I think of this as the Victorian anti-romance. There is a little romance present, but overlaying everything, the driving force, is the struggle to survive--and it truly is an epic battle, at least for our protagonist, Esther. She literally spends a great deal of her life not knowing if she's going to have a roof over her head or food for the next day. In today's world of multiple government-assistance programs, it's an eye-opening glimpse into a different existence. But she's a fighter, our Esth ...more
Lady Clementina ffinch-ffarowmore
This was a completely new author for me who I chanced upon only when I joined the Victorians book group here. We first meet Esther Waters when she is just 20 and heading off to take up a situation as a kitchen/scullery maid at a house in the country. She is strong-minded (some call her obstinate) with opinions of her own which she doesn’t give up so easily which leads her into some trouble adjusting when she gets there but she soon settles in. The household (except the lady of the house Mrs Barf ...more
Alex
May 02, 2017 rated it really liked it
Shelves: literature, librivox
The misery in this novel is very depressing to me but seems realistic, because it's not a uniformly darkly painted--there are occasionally a few kind characters. The hero himself is a wicked man in the early years but later shows bits of honesty, logic, and appreciation. Some psychological passages of the heroine are quite interesting.

It is said by some that the author had a naturalist style. In this novel, however, the great vividness and details seem to be put mostly in one thing, horse betti
...more
Cheryl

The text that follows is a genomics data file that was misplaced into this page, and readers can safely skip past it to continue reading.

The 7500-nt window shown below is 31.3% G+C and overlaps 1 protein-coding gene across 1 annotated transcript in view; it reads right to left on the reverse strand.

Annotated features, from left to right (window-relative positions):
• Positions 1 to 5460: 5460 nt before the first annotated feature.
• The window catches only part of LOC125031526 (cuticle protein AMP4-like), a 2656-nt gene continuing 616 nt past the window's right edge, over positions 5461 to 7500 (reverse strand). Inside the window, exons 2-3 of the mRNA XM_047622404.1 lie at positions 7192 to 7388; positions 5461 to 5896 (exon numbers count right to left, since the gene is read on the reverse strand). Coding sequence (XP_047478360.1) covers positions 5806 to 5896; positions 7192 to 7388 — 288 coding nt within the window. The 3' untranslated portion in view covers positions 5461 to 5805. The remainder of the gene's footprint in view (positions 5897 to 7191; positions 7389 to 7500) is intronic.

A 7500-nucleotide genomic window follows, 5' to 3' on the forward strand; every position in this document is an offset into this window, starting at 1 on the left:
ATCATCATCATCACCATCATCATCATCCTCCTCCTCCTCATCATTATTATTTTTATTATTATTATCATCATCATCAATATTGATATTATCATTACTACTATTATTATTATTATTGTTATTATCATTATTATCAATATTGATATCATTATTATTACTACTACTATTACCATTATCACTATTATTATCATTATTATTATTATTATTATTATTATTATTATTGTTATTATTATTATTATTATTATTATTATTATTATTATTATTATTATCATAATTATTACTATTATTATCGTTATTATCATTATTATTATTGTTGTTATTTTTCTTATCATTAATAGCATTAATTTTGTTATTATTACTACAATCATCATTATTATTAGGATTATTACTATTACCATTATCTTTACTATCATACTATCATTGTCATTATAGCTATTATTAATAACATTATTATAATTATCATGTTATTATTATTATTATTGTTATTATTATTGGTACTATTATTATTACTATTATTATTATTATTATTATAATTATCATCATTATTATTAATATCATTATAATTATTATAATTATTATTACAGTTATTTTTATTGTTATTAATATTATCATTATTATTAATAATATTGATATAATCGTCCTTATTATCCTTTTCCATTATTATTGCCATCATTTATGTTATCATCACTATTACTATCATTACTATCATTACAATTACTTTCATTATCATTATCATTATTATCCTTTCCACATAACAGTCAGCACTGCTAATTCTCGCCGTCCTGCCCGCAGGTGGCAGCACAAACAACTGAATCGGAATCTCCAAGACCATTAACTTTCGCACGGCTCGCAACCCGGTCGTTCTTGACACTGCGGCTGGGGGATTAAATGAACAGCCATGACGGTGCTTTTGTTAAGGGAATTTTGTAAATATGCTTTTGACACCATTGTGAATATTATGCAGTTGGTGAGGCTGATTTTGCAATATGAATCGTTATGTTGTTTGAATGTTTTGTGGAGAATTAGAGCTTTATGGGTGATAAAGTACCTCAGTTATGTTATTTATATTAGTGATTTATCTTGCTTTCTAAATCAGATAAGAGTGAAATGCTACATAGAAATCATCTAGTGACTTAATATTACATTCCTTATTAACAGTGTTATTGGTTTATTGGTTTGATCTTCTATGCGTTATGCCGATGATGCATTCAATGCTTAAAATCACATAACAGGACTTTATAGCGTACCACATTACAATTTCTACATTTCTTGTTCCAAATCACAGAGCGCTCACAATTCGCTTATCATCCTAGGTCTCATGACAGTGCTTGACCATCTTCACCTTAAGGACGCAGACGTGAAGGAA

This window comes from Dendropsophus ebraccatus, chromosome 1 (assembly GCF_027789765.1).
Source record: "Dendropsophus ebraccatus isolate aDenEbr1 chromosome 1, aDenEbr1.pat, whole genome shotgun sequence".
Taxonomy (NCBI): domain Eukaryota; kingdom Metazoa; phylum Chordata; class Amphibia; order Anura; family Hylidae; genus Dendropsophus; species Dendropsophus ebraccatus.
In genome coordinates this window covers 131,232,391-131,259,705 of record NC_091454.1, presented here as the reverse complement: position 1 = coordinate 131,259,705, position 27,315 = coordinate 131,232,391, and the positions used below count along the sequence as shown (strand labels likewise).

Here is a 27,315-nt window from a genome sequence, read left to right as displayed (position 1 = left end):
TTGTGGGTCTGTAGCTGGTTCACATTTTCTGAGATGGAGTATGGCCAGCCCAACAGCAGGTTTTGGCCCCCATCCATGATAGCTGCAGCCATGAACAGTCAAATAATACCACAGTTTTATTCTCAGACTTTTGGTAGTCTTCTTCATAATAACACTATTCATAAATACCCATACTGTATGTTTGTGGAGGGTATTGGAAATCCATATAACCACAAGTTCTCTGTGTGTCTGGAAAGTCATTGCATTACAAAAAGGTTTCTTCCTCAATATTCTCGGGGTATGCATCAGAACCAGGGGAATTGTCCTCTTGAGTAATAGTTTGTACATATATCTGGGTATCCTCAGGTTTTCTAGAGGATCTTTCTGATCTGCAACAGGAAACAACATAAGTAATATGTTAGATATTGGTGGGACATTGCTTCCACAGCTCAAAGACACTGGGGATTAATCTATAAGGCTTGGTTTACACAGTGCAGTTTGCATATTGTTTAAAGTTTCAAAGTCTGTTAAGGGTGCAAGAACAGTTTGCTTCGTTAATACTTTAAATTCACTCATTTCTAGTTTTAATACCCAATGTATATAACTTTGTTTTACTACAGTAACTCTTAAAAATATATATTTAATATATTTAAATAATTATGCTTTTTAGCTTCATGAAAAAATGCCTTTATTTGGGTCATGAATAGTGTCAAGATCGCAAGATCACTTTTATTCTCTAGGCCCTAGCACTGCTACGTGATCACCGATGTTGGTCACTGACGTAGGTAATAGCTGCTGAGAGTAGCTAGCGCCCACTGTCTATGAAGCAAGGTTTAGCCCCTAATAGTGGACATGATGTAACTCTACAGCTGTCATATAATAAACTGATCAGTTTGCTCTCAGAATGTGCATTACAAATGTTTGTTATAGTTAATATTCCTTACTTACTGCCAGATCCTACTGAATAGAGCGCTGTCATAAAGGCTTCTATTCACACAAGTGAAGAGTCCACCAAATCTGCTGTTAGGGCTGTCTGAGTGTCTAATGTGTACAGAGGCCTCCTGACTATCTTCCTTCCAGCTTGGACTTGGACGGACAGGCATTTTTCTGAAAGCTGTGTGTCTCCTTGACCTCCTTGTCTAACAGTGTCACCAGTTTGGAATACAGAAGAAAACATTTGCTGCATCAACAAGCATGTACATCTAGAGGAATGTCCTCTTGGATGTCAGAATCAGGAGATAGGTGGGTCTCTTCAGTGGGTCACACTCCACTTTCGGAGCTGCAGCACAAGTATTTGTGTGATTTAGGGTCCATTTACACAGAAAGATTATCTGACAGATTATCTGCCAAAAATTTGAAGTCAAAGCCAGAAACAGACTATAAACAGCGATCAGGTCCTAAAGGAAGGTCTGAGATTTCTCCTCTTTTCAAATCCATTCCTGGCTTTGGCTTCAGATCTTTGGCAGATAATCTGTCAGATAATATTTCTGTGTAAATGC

Jan 30, 2017 added it
What a great book on the life and times of a woman of England from 1894, if you think life has changed a great deal since then, reading this will really help you understand how small the changes in a single mother's life really is. Once your child is born it changes everything, even your purpose for making as little money as this girl did. If married women and men read this book, I think they would receive a real education in what they call the "Welfare Class" of women even today.
Peer
Oct 17, 2015 rated it really liked it  ·  review of another edition
biographical novel, setting around 1800 in London and surroundings
keywords: girl in service / single woman with child /horse racing
interesting: historical picture / make a living in lower class London / keeping up fate by betting
less interesting: the parts about horse racing I found quit boring
Wendell Hennan
Mar 15, 2017 rated it did not like it
A very sad dark story of life in England in the 19th century and the battle between the Christians and those who spent their lives in pubs and betting houses. Interesting from an historic perspective, but the characters, Esther Waters, her employers her husband are seldom warm and lovable. I struggled through out of stubbornness with very little enjoyment.
Bruno Kos
Mar 22, 2017 rated it it was amazing
A brilliant read, very interesting plot and clear writing style I really liked.
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George Augustus Moore (24 February 1852 – 21 January 1933) was an Irish novelist, short-story writer, poet, art critic, memoirist and dramatist. Moore came from a Roman Catholic landed family who lived at Moore Hall in Carra, County Mayo. He originally wanted to be a painter, and studied art in Paris during the 1870s. There, he befriended many of the leading French artists and writers of the day.

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“A man's life is brief; a book's life may be prolonged century after century.” 1 likes